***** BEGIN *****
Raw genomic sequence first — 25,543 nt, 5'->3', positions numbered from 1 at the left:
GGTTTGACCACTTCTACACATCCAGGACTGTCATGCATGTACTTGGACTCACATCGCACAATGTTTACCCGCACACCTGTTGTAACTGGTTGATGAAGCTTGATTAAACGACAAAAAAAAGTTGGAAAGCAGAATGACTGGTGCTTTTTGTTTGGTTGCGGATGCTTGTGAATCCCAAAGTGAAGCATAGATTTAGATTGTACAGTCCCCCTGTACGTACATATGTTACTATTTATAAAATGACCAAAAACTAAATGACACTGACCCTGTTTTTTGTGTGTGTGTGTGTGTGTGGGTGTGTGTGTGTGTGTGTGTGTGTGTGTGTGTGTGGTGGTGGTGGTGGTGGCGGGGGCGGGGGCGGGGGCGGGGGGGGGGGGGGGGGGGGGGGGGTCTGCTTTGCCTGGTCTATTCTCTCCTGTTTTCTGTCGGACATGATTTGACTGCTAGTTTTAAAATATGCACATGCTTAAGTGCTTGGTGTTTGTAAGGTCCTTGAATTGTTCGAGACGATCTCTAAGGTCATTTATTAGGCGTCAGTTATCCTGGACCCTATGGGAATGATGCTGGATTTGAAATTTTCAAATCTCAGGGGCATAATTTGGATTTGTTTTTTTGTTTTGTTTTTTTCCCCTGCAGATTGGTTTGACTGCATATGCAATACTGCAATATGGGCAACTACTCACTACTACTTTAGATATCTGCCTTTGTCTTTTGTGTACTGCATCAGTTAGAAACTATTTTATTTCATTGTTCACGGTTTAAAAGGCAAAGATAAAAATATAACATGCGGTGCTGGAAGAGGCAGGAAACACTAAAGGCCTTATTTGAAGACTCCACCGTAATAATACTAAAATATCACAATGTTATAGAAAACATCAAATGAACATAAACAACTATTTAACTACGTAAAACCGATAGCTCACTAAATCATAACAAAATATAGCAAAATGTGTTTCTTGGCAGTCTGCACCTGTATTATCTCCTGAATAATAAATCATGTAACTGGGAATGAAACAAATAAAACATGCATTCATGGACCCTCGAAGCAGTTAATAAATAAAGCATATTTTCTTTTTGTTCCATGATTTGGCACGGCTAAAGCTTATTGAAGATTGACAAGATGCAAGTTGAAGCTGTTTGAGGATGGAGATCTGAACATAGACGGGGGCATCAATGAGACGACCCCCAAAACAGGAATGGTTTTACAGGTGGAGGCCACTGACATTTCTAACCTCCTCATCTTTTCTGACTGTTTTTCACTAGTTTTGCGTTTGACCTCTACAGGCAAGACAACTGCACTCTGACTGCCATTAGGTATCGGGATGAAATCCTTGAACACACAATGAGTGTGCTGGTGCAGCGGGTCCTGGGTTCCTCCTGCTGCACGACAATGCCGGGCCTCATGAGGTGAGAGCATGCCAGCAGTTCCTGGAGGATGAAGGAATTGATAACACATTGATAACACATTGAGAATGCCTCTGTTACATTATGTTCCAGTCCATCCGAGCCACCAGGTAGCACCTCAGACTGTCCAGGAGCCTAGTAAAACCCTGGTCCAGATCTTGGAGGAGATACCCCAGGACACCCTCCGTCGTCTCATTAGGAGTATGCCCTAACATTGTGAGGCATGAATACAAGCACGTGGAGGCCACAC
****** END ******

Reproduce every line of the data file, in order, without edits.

Raw genomic sequence first — 25,543 nt, 5'->3', positions numbered from 1 at the left:
GGTTTGACCACTTCTACACATCCAGGACTGTCATGCATGTACTTGGACTCACATCGCACAATGTTTACCCGCACACCTGTTGTAACTGGTTGATGAAGCTTGATTAAACGACAAAAAAAAGTTGGAAAGCAGAATGACTGGTGCTTTTTGTTTGGTTGCGGATGCTTGTGAATCCCAAAGTGAAGCATAGATTTAGATTGTACAGTCCCCCTGTACGTACATATGTTACTATTTATAAAATGACCAAAAACTAAATGACACTGACCCTGTTTTTTGTGTGTGTGTGTGTGTGTGGGTGTGTGTGTGTGTGTGTGTGTGTGTGTGTGTGTGGTGGTGGTGGTGGTGGCGGGGGCGGGGGCGGGGGCGGGGGGGGGGGGGGGGGGGGGGGGGTCTGCTTTGCCTGGTCTATTCTCTCCTGTTTTCTGTCGGACATGATTTGACTGCTAGTTTTAAAATATGCACATGCTTAAGTGCTTGGTGTTTGTAAGGTCCTTGAATTGTTCGAGACGATCTCTAAGGTCATTTATTAGGCGTCAGTTATCCTGGACCCTATGGGAATGATGCTGGATTTGAAATTTTCAAATCTCAGGGGCATAATTTGGATTTGTTTTTTTGTTTTGTTTTTTTCCCCTGCAGATTGGTTTGACTGCATATGCAATACTGCAATATGGGCAACTACTCACTACTACTTTAGATATCTGCCTTTGTCTTTTGTGTACTGCATCAGTTAGAAACTATTTTATTTCATTGTTCACGGTTTAAAAGGCAAAGATAAAAATATAACATGCGGTGCTGGAAGAGGCAGGAAACACTAAAGGCCTTATTTGAAGACTCCACCGTAATAATACTAAAATATCACAATGTTATAGAAAACATCAAATGAACATAAACAACTATTTAACTACGTAAAACCGATAGCTCACTAAATCATAACAAAATATAGCAAAATGTGTTTCTTGGCAGTCTGCACCTGTATTATCTCCTGAATAATAAATCATGTAACTGGGAATGAAACAAATAAAACATGCATTCATGGACCCTCGAAGCAGTTAATAAATAAAGCATATTTTCTTTTTGTTCCATGATTTGGCACGGCTAAAGCTTATTGAAGATTGACAAGATGCAAGTTGAAGCTGTTTGAGGATGGAGATCTGAACATAGACGGGGGCATCAATGAGACGACCCCCAAAACAGGAATGGTTTTACAGGTGGAGGCCACTGACATTTCTAACCTCCTCATCTTTTCTGACTGTTTTTCACTAGTTTTGCGTTTGACCTCTACAGGCAAGACAACTGCACTCTGACTGCCATTAGGTATCGGGATGAAATCCTTGAACACACAATGAGTGTGCTGGTGCAGCGGGTCCTGGGTTCCTCCTGCTGCACGACAATGCCGGGCCTCATGAGGTGAGAGCATGCCAGCAGTTCCTGGAGGATGAAGGAATTGATAACACATTGATAACACATTGAGAATGCCTCTGTTACATTATGTTCCAGTCCATCCGAGCCACCAGGTAGCACCTCAGACTGTCCAGGAGCCTAGTAAAACCCTGGTCCAGATCTTGGAGGAGATACCCCAGGACACCCTCCGTCGTCTCATTAGGAGTATGCCCTAACATTGTGAGGCATGAATACAAGCACGTGGAGGCCACAC